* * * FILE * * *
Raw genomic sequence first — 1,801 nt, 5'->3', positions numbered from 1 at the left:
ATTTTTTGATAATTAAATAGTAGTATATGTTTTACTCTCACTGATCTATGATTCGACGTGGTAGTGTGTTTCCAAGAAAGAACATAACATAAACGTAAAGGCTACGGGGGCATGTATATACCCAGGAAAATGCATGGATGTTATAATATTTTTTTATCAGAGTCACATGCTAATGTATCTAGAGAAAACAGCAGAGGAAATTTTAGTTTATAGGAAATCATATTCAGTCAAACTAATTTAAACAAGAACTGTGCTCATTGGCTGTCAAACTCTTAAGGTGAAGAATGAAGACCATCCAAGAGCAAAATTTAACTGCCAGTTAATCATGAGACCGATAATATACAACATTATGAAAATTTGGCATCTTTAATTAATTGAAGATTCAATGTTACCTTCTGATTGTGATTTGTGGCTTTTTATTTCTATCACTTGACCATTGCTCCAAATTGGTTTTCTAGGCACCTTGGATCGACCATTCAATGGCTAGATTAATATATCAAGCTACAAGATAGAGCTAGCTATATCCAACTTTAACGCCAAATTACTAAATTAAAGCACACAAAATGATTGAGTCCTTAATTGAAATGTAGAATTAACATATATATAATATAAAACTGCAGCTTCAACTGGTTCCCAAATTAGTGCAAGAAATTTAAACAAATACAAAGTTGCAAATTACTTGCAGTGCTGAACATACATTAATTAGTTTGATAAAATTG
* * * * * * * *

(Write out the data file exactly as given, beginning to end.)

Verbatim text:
Raw genomic sequence first — 1,801 nt, 5'->3', positions numbered from 1 at the left:
ATTTTTTGATAATTAAATAGTAGTATATGTTTTACTCTCACTGATCTATGATTCGACGTGGTAGTGTGTTTCCAAGAAAGAACATAACATAAACGTAAAGGCTACGGGGGCATGTATATACCCAGGAAAATGCATGGATGTTATAATATTTTTTTATCAGAGTCACATGCTAATGTATCTAGAGAAAACAGCAGAGGAAATTTTAGTTTATAGGAAATCATATTCAGTCAAACTAATTTAAACAAGAACTGTGCTCATTGGCTGTCAAACTCTTAAGGTGAAGAATGAAGACCATCCAAGAGCAAAATTTAACTGCCAGTTAATCATGAGACCGATAATATACAACATTATGAAAATTTGGCATCTTTAATTAATTGAAGATTCAATGTTACCTTCTGATTGTGATTTGTGGCTTTTTATTTCTATCACTTGACCATTGCTCCAAATTGGTTTTCTAGGCACCTTGGATCGACCATTCAATGGCTAGATTAATATATCAAGCTACAAGATAGAGCTAGCTATATCCAACTTTAACGCCAAATTACTAAATTAAAGCACACAAAATGATTGAGTCCTTAATTGAAATGTAGAATTAACATATATATAATATAAAACTGCAGCTTCAACTGGTTCCCAAATTAGTGCAAGAAATTTAAACAAATACAAAGTTGCAAATTACTTGCAGTGCTGAACATACATTAATTAGTTTGATAAAATTG